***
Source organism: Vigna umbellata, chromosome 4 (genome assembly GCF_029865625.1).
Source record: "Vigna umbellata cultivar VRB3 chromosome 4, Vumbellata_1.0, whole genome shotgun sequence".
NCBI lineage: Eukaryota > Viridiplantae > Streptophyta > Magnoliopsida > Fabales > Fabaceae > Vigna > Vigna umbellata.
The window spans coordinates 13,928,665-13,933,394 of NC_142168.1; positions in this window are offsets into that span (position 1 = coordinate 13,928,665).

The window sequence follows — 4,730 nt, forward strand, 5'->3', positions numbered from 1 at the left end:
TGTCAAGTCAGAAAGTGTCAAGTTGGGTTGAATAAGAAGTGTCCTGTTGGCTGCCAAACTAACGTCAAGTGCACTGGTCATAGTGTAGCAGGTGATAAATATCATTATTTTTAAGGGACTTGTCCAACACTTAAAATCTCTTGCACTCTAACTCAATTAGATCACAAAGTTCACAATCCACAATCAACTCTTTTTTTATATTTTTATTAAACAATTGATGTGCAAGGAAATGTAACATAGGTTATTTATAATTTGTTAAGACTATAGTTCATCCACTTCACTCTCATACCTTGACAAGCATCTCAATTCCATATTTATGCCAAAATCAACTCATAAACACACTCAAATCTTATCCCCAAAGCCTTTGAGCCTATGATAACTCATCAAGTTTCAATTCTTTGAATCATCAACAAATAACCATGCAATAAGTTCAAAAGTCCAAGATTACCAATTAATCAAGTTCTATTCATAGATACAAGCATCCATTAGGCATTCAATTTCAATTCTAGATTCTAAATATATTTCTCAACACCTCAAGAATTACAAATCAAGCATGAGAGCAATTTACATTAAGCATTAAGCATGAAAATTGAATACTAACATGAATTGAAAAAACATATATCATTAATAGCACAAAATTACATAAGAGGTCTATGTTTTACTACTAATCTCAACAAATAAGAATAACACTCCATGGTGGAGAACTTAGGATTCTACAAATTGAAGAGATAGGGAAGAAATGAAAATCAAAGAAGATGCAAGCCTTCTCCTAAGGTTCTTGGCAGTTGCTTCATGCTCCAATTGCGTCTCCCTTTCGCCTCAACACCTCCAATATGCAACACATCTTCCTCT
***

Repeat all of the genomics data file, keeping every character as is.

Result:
Source organism: Vigna umbellata, chromosome 4 (genome assembly GCF_029865625.1).
Source record: "Vigna umbellata cultivar VRB3 chromosome 4, Vumbellata_1.0, whole genome shotgun sequence".
NCBI lineage: Eukaryota > Viridiplantae > Streptophyta > Magnoliopsida > Fabales > Fabaceae > Vigna > Vigna umbellata.
The window spans coordinates 13,928,665-13,933,394 of NC_142168.1; positions in this window are offsets into that span (position 1 = coordinate 13,928,665).

The window sequence follows — 4,730 nt, forward strand, 5'->3', positions numbered from 1 at the left end:
TGTCAAGTCAGAAAGTGTCAAGTTGGGTTGAATAAGAAGTGTCCTGTTGGCTGCCAAACTAACGTCAAGTGCACTGGTCATAGTGTAGCAGGTGATAAATATCATTATTTTTAAGGGACTTGTCCAACACTTAAAATCTCTTGCACTCTAACTCAATTAGATCACAAAGTTCACAATCCACAATCAACTCTTTTTTTATATTTTTATTAAACAATTGATGTGCAAGGAAATGTAACATAGGTTATTTATAATTTGTTAAGACTATAGTTCATCCACTTCACTCTCATACCTTGACAAGCATCTCAATTCCATATTTATGCCAAAATCAACTCATAAACACACTCAAATCTTATCCCCAAAGCCTTTGAGCCTATGATAACTCATCAAGTTTCAATTCTTTGAATCATCAACAAATAACCATGCAATAAGTTCAAAAGTCCAAGATTACCAATTAATCAAGTTCTATTCATAGATACAAGCATCCATTAGGCATTCAATTTCAATTCTAGATTCTAAATATATTTCTCAACACCTCAAGAATTACAAATCAAGCATGAGAGCAATTTACATTAAGCATTAAGCATGAAAATTGAATACTAACATGAATTGAAAAAACATATATCATTAATAGCACAAAATTACATAAGAGGTCTATGTTTTACTACTAATCTCAACAAATAAGAATAACACTCCATGGTGGAGAACTTAGGATTCTACAAATTGAAGAGATAGGGAAGAAATGAAAATCAAAGAAGATGCAAGCCTTCTCCTAAGGTTCTTGGCAGTTGCTTCATGCTCCAATTGCGTCTCCCTTTCGCCTCAACACCTCCAATATGCAACACATCTTCCTCT